Intimacy and Back Pain
Each day millions of Americans suffer from back pain caused by muscle strain, sciatica, herniated disc, traumatic fracture, bone spurs, spinal arthritis, degenerative disc disease, or other forms of spinal pathology. Depending on the severity of the pain, most people will make physical and behavioral adjustments to their lifestyle in an effort to achieve some level of comfort or relief. One of the first aspects of daily living to be affected by back pain is that of intimacy.
For most people sex is the most important part of intimacy. A recent survey found that 56 percent of those with severe back pain would voluntarily discontinue sexual relations if it resulted in an end to their back pain. The same study revealed that 46 percent of the respondents had chosen to discontinue all sexual activity, while others in the survey had sex less often or had less satisfying sex when it did occur. When back pain negatively affects a previously healthy sex life, problems are likely to arise in the relationship.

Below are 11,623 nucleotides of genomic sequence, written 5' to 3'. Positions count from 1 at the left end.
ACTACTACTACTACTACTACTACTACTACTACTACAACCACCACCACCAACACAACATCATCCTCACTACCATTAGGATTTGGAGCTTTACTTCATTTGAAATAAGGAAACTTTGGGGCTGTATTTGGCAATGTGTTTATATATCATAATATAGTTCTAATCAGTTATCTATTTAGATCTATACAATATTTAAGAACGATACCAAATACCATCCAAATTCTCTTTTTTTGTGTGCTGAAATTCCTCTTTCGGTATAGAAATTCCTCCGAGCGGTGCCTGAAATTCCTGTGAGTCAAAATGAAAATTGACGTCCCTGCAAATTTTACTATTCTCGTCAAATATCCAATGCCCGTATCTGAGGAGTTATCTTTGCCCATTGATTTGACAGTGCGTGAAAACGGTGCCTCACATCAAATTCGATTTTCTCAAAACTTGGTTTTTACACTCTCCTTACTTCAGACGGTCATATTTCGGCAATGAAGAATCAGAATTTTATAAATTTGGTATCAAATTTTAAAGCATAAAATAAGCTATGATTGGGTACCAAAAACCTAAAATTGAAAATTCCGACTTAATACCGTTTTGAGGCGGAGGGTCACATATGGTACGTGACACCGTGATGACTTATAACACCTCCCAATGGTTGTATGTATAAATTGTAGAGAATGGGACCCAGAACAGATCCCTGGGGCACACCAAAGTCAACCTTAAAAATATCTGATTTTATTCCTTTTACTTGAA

If back pain has affected the intimacy that you and your partner previously enjoyed you may want to consider the following:
- Consulting a spine specialist to obtain an accurate diagnosis of the cause of your problem and a recommendation as to treatment alternatives. This information is critical to understanding what has happened to your back and what the future may hold. Keep in mind also that untreated pain can lead to proven relationship destroyers such as frustration, anger and depression
- Having a frank discussion with the spine specialist regarding back pain and sex. Your back pain is unique to you. Don’t make the mistake of thinking your partner understands how your pain affects you. For this reason, it is preferable that your partner be present to share their questions and concerns
- Asking the spine specialist for guidelines regarding positions and movements that will support your back and minimize pain during sex. As you experiment with different positions and movements keep in mind that you need to be gentle, and if it hurts, don’t do it.
Back pain doesn’t have to mean the end of sexual intimacy or the end of sexual satisfaction. It does mean, however, that you have to take affirmative steps to understand and manage it.
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